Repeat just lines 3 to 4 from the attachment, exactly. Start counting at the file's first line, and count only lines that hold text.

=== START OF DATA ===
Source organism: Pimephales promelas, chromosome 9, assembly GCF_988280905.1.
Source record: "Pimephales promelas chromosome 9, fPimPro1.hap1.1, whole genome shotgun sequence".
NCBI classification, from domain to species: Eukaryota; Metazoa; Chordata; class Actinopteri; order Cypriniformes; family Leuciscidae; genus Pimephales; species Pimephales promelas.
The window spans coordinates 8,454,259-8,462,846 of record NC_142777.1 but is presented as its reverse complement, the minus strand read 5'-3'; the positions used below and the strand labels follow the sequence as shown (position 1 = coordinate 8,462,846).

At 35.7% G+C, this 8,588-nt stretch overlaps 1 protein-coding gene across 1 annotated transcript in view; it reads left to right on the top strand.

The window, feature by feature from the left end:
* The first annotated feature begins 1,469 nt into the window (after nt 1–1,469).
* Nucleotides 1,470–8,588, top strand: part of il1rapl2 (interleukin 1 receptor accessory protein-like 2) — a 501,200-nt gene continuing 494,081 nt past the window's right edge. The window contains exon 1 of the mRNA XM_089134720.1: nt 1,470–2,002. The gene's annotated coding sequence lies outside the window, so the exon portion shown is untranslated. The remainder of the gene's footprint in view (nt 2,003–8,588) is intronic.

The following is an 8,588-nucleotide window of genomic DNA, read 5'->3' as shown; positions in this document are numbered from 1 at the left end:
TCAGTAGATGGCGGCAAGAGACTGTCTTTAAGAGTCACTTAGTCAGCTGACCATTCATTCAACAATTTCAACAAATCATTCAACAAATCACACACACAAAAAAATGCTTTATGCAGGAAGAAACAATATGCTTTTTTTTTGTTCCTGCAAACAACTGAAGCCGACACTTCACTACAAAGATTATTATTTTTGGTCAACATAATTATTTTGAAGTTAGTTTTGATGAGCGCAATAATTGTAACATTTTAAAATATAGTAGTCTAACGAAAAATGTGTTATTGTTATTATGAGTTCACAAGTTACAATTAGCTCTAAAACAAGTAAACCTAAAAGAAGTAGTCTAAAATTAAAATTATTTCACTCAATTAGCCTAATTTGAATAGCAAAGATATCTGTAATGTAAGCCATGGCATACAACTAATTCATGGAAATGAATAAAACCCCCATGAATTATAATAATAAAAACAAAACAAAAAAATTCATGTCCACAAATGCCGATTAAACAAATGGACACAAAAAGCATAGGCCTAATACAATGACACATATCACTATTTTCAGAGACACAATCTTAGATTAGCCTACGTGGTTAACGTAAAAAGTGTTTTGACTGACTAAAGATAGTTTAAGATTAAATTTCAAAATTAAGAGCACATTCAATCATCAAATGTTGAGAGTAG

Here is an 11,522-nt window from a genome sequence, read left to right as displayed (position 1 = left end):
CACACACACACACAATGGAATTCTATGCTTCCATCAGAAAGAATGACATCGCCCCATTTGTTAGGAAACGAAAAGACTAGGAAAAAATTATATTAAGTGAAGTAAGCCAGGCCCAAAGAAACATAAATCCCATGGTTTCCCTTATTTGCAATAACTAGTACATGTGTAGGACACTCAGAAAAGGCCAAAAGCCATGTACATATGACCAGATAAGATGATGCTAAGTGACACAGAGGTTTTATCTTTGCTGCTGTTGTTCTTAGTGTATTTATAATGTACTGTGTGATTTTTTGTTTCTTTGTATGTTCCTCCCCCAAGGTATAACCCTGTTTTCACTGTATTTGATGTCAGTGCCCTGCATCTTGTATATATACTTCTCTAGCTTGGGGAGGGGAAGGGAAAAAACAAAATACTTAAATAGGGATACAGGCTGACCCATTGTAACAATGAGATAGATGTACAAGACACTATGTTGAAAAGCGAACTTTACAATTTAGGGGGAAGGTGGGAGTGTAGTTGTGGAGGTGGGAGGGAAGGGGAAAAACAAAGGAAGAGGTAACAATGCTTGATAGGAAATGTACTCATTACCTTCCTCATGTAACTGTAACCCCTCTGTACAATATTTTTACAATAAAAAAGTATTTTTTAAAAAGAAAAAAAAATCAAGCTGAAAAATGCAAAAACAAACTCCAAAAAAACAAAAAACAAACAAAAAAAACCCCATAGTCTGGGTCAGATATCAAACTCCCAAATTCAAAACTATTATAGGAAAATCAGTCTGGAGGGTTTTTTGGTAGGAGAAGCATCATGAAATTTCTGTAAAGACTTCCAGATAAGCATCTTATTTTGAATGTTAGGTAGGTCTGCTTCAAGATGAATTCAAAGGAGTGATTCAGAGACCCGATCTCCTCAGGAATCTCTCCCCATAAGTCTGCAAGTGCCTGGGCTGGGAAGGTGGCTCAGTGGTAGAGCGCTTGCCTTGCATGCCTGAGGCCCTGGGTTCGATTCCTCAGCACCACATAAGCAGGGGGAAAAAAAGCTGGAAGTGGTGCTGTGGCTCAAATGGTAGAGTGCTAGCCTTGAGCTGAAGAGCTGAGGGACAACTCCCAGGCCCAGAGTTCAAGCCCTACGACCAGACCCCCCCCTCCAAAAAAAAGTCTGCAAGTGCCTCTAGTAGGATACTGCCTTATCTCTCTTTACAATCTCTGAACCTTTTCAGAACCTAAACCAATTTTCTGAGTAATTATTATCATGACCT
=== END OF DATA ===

NCBI classification, from domain to species: Eukaryota; Metazoa; Chordata; class Actinopteri; order Cypriniformes; family Leuciscidae; genus Pimephales; species Pimephales promelas.
The window spans coordinates 8,454,259-8,462,846 of record NC_142777.1 but is presented as its reverse complement, the minus strand read 5'-3'; the positions used below and the strand labels follow the sequence as shown (position 1 = coordinate 8,462,846).